And how much must these things cost?  This series has continually pushed the use of IT in schools.  This episode again went on about robots in schools in the 1980s.  We did not have robots in schools in the 1980s, OK!   And, yes, of course IT’s important, but the Department of Education has not got a money tree!   See, I said I was being grumpy!  But most of my textbooks at school – used by teachers, who, yes, actually talked to the class! –  were years, even decades, old.  Who’s going to fund all this technology?!

Next up, food!   This involved a session in which kids were blindfolded and put pegs on their noses so they had no idea what they were eating, and tried different things.  I would actually hate that, because I won’t eat anything unless I know what it is, but I can see how that would be fun.  I keep using the word “fun”, but the BBC does seem to think that education should be all about making lessons “fun”!   The idea was to encourage people to expand their tastes in food.  Yes, that sounded great – but the BBC then had to turn it into yet another excuse to have a go at the governments of the 1980s and early 1990s.  The reason that so many people in the UK are overweight is apparently all because school dinners in the ’80s and early ’90s were unhealthy.  Seriously?!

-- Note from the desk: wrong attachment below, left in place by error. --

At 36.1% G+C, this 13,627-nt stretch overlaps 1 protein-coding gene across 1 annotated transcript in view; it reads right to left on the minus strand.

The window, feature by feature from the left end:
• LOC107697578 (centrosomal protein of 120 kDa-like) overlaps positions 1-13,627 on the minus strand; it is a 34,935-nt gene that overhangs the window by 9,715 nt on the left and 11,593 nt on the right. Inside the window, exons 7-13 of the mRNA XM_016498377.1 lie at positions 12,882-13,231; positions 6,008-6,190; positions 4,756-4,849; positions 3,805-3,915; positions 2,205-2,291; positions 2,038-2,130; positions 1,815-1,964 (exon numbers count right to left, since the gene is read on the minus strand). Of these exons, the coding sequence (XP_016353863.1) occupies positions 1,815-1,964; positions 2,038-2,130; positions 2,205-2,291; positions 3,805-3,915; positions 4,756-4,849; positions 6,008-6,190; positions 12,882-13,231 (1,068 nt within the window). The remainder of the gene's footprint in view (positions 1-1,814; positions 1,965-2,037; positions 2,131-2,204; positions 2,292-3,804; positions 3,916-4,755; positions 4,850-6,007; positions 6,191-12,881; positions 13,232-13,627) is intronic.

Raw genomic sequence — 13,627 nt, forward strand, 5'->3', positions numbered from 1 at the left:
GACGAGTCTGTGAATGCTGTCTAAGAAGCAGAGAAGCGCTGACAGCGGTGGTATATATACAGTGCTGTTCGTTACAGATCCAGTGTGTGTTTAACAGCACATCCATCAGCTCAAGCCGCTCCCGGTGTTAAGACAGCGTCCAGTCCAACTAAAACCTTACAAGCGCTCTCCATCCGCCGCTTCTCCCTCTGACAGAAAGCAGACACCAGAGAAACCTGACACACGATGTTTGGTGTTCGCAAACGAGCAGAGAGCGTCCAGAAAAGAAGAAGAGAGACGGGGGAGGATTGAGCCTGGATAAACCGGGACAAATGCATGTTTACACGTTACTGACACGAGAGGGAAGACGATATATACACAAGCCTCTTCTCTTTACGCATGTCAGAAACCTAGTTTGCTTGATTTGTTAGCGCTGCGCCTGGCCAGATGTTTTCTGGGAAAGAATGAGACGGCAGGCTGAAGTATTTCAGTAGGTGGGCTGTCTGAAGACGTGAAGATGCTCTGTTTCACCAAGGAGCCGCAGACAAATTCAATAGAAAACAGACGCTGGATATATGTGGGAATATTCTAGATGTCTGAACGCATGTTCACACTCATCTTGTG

I’m just going to have a brief rant here about food prices!  It was my birthday on Monday, so I was supposed to take cakes into the office.  I considered taking in some fruit as well.  However, a punnet of seven (seven!) strawberries costs £3 in Tesco.  For £3, I could get eight chocolate eclairs.  OK, February is not the best of times for buying fruit, but even so.  Maybe everyone would eat more healthily if healthy food wasn’t so expensive./rant

Anyway.  People’s food choices are governed by many things.  What they used to get for school dinners are not generally amongst them.

Then on to PE.  One kid observed that PE lessons are “just for fun”.  You get that attitude in Girls’ Own books, where PE lessons are regarded as being all jolly hockey sticks, as opposed to academic lessons.  Maybe if you’re slim and fit and sporty.  Not if, as I was, you’re fat and useless and completely self-conscious!   The “futuristic” idea in this was for kids to run round town/city centres, navigating on their smartphones, and touching in at certain points, a bit like Pokemon Go.  I certainly think that would appeal more than hockey and netball and so on, but not everyone’s got a state of the art smartphone, and there’d always be issues with kids whom other kids didn’t want on their teams.  And, again sounding old and grumpy, I’m not sure that having groups of kids running round town would really work for everyone else!  But it was an interesting idea.

Then some talk about gender stereotyping.  The boys in this have been really good about talking about equality.  OK, they probably daren’t say anything else, when it’s being filmed, but most of the boys I knew at school were horrendously sexist!!   Hopefully they’ve all grown out of that now 🙂 .